It’s confounding and tragic that mental health struggles are so widespread and still so stigmatized that people suffer and even die without seeking help.
And for those who do reach out, a shortage of care providers often leaves them helpless.
We want to help change that.
On Sept. 19, The Seattle Times will launch The Mental Health Project, an initiative to report on the many facets of mental and behavioral health. If journalism is meant to shine a light on important issues facing society, then it’s hard to think of a more worthy endeavor at this time.
Evidence points to a mental health crisis growing in the Northwest, across the country and around the world — exacerbated by the COVID-19 pandemic, economic fallout and the nation’s racial reckoning. Anxiety, depression, substance abuse and other disorders are straining our schools, criminal-justice systems and social services, and disproportionately hitting vulnerable people including people of color.
To tackle this weighty and complex subject, we are building a team of two reporters, an editor and an engagement editor.
The team will define the scope of the problem and put the Seattle region and Washington state in context with the rest of the nation and world. We’ll describe the many types of mental illness people experience, share promising treatments, and explore advances in psychiatric care led by local researchers. We’ll help people find care and probe whether government agencies, nonprofits and health providers are doing the right things — or enough of them — to make a difference. Along the way, we’ll check in with you regularly to ensure we’re asking the right questions and telling the stories you want and need to know.
This initiative has been funded for two years by Ballmer Group, a national organization focused on economic mobility for children and families, and we hope to continue it through additional fundraising.
Our team will be led by editor Diana Samuels, who has been directing our law and justice coverage since joining The Seattle Times in 2019. Before that, she was an editor and reporter at The Times-Picayune in New Orleans for three years. As a reporter there, she led a multimedia project exploring the lives of girls in the South that included live events, videos and a social media campaign.
Samuels said the COVID-19 pandemic has “put into stark relief the necessity and value of talking about and treating mental health issues in the U.S.”
“For decades, the country has used its emergency rooms, jails and prisons as a broken mental health system, and the results are seen in our homelessness crisis and the revolving doors of incarceration,” she said. “The collective trauma of the pandemic has had profound effects on mental health worldwide, with its impact on children particularly carrying the potential to affect an entire generation for decades to come.”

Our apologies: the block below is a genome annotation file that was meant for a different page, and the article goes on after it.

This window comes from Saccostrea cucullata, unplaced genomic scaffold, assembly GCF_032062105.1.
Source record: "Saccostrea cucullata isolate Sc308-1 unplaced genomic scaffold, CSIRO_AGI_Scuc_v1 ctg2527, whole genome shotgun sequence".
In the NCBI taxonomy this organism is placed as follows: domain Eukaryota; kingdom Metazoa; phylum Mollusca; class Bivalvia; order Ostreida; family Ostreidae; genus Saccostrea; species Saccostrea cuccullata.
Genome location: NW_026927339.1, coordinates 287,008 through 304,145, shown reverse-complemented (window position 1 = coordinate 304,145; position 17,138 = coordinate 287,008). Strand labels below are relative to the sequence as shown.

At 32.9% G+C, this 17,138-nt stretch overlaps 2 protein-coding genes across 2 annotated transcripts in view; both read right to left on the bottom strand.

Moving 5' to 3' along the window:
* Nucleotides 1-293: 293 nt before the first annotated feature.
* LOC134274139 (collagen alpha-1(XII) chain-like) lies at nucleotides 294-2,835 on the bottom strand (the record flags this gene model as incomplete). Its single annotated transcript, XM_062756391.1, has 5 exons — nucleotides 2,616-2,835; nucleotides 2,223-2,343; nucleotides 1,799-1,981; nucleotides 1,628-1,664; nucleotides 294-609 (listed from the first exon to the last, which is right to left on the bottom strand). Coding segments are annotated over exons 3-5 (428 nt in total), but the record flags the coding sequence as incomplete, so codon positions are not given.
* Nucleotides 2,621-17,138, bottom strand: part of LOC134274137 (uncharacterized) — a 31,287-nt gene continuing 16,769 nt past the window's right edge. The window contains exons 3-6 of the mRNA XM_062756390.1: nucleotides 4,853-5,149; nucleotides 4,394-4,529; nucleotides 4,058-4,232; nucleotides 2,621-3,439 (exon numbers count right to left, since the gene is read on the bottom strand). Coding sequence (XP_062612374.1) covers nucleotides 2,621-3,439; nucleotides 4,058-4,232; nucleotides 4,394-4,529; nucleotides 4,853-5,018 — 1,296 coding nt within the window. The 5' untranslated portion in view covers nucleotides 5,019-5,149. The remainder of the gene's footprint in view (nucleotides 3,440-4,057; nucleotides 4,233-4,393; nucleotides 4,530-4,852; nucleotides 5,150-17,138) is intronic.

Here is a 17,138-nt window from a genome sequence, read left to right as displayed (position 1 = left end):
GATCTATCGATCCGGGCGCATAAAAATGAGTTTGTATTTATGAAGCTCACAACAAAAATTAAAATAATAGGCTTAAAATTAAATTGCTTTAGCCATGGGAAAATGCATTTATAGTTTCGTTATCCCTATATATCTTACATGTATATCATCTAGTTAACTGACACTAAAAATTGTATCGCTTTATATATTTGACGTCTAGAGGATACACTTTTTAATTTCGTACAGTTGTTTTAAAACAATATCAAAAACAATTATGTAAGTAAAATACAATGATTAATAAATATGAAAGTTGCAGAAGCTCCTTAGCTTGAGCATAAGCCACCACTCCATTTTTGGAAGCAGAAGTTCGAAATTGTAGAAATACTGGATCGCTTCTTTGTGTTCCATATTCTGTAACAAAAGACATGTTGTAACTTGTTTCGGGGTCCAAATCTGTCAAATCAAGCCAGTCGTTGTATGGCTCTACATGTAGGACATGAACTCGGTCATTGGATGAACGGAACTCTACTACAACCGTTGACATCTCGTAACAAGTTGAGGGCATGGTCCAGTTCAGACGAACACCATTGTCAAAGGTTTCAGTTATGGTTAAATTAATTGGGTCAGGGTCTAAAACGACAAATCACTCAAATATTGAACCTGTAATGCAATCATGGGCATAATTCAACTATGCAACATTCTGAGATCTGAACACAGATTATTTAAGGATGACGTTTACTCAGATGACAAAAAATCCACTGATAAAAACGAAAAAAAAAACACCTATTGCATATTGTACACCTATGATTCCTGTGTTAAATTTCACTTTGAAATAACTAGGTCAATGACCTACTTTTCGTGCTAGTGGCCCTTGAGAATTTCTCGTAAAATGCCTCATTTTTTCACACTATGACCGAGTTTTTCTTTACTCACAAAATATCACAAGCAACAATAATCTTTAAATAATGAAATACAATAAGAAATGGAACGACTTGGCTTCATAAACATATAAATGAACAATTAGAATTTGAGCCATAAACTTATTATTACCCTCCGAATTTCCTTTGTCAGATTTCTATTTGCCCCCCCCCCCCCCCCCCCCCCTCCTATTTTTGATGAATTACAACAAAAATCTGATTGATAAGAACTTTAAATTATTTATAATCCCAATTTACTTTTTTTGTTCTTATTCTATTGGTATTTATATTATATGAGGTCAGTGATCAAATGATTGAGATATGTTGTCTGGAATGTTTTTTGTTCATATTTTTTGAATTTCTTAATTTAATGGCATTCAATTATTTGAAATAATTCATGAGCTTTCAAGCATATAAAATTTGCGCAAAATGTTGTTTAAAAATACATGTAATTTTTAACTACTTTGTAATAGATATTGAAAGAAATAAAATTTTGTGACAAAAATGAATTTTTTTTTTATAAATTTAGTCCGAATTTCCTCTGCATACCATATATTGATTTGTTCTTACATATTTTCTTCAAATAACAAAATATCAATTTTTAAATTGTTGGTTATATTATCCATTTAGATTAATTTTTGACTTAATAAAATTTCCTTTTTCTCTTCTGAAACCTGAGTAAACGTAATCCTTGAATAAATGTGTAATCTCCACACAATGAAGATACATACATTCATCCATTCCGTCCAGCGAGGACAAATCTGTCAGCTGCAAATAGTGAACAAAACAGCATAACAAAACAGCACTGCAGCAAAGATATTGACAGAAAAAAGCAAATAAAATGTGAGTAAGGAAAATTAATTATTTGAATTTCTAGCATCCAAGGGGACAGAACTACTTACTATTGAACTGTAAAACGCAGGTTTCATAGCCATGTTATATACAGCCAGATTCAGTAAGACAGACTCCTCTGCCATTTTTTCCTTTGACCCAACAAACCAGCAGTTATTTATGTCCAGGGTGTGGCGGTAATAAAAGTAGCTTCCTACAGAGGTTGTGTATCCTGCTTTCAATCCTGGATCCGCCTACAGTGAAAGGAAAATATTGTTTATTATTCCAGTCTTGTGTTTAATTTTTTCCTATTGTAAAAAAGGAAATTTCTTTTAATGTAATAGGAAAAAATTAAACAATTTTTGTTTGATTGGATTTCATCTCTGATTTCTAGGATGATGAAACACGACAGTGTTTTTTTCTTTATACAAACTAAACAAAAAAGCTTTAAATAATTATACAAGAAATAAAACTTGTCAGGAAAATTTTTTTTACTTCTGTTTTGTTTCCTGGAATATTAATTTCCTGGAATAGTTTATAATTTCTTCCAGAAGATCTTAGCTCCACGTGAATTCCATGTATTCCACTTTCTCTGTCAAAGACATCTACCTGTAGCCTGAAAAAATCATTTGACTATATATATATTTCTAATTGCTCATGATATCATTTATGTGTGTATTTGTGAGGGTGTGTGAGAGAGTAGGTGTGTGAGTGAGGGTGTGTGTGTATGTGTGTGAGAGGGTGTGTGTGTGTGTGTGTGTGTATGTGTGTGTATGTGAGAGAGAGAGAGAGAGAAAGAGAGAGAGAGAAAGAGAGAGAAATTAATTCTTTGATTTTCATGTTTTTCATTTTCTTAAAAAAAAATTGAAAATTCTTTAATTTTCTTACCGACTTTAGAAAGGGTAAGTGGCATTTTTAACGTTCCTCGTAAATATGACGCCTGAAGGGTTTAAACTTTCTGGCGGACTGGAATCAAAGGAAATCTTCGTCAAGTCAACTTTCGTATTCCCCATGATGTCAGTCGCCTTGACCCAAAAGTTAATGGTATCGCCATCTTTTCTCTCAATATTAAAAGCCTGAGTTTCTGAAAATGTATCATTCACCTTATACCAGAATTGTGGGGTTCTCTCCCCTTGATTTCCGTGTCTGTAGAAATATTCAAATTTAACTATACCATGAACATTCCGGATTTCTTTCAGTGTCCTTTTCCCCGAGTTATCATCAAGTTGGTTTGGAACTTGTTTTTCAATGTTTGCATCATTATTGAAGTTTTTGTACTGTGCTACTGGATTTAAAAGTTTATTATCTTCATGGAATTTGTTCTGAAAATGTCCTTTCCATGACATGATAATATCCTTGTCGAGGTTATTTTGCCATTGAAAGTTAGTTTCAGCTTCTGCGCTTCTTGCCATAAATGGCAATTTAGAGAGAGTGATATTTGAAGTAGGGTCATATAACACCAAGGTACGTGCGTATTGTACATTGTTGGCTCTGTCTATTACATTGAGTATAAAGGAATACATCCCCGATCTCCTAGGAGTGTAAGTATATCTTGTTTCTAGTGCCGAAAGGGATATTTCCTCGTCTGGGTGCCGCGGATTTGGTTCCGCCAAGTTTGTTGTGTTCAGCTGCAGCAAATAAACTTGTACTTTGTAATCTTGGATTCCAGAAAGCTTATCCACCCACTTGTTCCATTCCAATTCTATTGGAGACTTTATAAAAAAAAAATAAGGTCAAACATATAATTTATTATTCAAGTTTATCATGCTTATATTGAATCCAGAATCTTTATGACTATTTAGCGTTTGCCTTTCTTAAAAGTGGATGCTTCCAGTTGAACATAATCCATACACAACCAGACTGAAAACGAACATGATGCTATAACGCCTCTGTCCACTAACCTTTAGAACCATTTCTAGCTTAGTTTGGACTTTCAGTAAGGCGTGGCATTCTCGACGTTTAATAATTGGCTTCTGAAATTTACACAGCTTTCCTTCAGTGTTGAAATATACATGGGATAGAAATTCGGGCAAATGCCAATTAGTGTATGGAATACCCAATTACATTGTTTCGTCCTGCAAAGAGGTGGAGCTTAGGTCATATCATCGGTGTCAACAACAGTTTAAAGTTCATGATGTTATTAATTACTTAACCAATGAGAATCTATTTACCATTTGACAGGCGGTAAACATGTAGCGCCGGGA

Samuels will lead a team of three:
Reporter Hannah Furfaro moves to this project after two years on our Education Lab team. With a master’s degree in science and health journalism from Columbia University, Furfaro wrote about neuroscience and psychiatry before joining The Times. Her work focused on psychiatric drugs, new treatments and rare mental health conditions; she published stories in Science, The Wall Street Journal and The Atlantic, among other places.
Reporter Esmy Jimenez joins us from KUOW, where she has been covering immigration and other topics. Before joining the NPR affiliate in 2019, she worked at Northwest Public Broadcasting in Yakima, the Sightline Institute in Seattle and the Seattle Globalist.
Jimenez has been a fellow at Reveal Center for Investigative Reporting, the ProPublica & Ida B. Wells Data Institute, the Maynard Institute + Google News Lab, and National Public Radio’s Next Generation Early Career program.
Engagement editor Michelle Baruchman will focus on direct interaction with readers, both in person and online. Baruchman moves to the project after more than three years as engagement editor with our Traffic Lab team, where she fostered conversations with readers and community groups, hosted public events and wrote explanatory articles.
Before coming to The Times, Baruchman held engagement and reporting internships at The Washington Post, Atlanta Journal-Constitution and The New York Times.
In addition to the core team, The Mental Health Project will feature the work of our photo, video, graphics and data journalists.
As with our other community-funded newsroom teams — Education Lab, Traffic Lab and Project Homeless — this team is committed to hearing directly from you about your own experiences, questions and concerns. In fact, you can start now. Please share any thoughts you have about this topic to email@example.com or leave a voicemail at 206-464-2090.
We’ve already heard from many of you, suggesting a wide range of topics: The shortage of therapists and inpatient treatment beds. What to do if an adult child has a manic breakdown. Why so many adult women seem to be getting diagnosed with ADHD. How fentanyl is affecting addiction rates and treatment. The intersection between mental illness and homelessness. What can be done about inequitable access to care. How to combat depression among seniors.
It feels like an endless list of stories to do. And that, we realize, is the point of The Mental Health Project: to focus our journalism on a vast, under-covered area that affects so many.